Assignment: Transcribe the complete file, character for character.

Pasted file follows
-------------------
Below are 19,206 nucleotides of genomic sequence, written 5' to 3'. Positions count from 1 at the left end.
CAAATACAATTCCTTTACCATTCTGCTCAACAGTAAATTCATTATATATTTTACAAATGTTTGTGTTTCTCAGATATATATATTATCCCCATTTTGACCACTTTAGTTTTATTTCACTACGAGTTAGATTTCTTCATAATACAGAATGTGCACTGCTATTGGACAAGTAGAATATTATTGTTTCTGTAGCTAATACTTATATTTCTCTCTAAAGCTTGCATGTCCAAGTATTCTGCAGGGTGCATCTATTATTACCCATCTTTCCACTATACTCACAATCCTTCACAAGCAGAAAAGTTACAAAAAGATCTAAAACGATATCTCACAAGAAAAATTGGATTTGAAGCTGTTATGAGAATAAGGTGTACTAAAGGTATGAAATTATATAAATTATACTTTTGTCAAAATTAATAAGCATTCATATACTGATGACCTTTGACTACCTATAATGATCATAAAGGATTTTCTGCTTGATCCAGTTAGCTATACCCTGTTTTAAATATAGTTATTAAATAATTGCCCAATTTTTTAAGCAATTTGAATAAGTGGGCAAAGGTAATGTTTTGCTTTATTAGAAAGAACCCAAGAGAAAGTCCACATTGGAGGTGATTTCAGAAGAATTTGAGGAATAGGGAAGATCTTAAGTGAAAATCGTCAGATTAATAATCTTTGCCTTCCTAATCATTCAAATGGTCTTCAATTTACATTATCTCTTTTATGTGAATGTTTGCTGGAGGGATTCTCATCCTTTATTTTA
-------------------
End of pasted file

Below are 19,206 nucleotides of genomic sequence, written 5' to 3'. Positions count from 1 at the left end.
CAAATACAATTCCTTTACCATTCTGCTCAACAGTAAATTCATTATATATTTTACAAATGTTTGTGTTTCTCAGATATATATATTATCCCCATTTTGACCACTTTAGTTTTATTTCACTACGAGTTAGATTTCTTCATAATACAGAATGTGCACTGCTATTGGACAAGTAGAATATTATTGTTTCTGTAGCTAATACTTATATTTCTCTCTAAAGCTTGCATGTCCAAGTATTCTGCAGGGTGCATCTATTATTACCCATCTTTCCACTATACTCACAATCCTTCACAAGCAGAAAAGTTACAAAAAGATCTAAAACGATATCTCACAAGAAAAATTGGATTTGAAGCTGTTATGAGAATAAGGTGTACTAAAGGTATGAAATTATATAAATTATACTTTTGTCAAAATTAATAAGCATTCATATACTGATGACCTTTGACTACCTATAATGATCATAAAGGATTTTCTGCTTGATCCAGTTAGCTATACCCTGTTTTAAATATAGTTATTAAATAATTGCCCAATTTTTTAAGCAATTTGAATAAGTGGGCAAAGGTAATGTTTTGCTTTATTAGAAAGAACCCAAGAGAAAGTCCACATTGGAGGTGATTTCAGAAGAATTTGAGGAATAGGGAAGATCTTAAGTGAAAATCGTCAGATTAATAATCTTTGCCTTCCTAATCATTCAAATGGTCTTCAATTTACATTATCTCTTTTATGTGAATGTTTGCTGGAGGGATTCTCATCCTTTATTTTA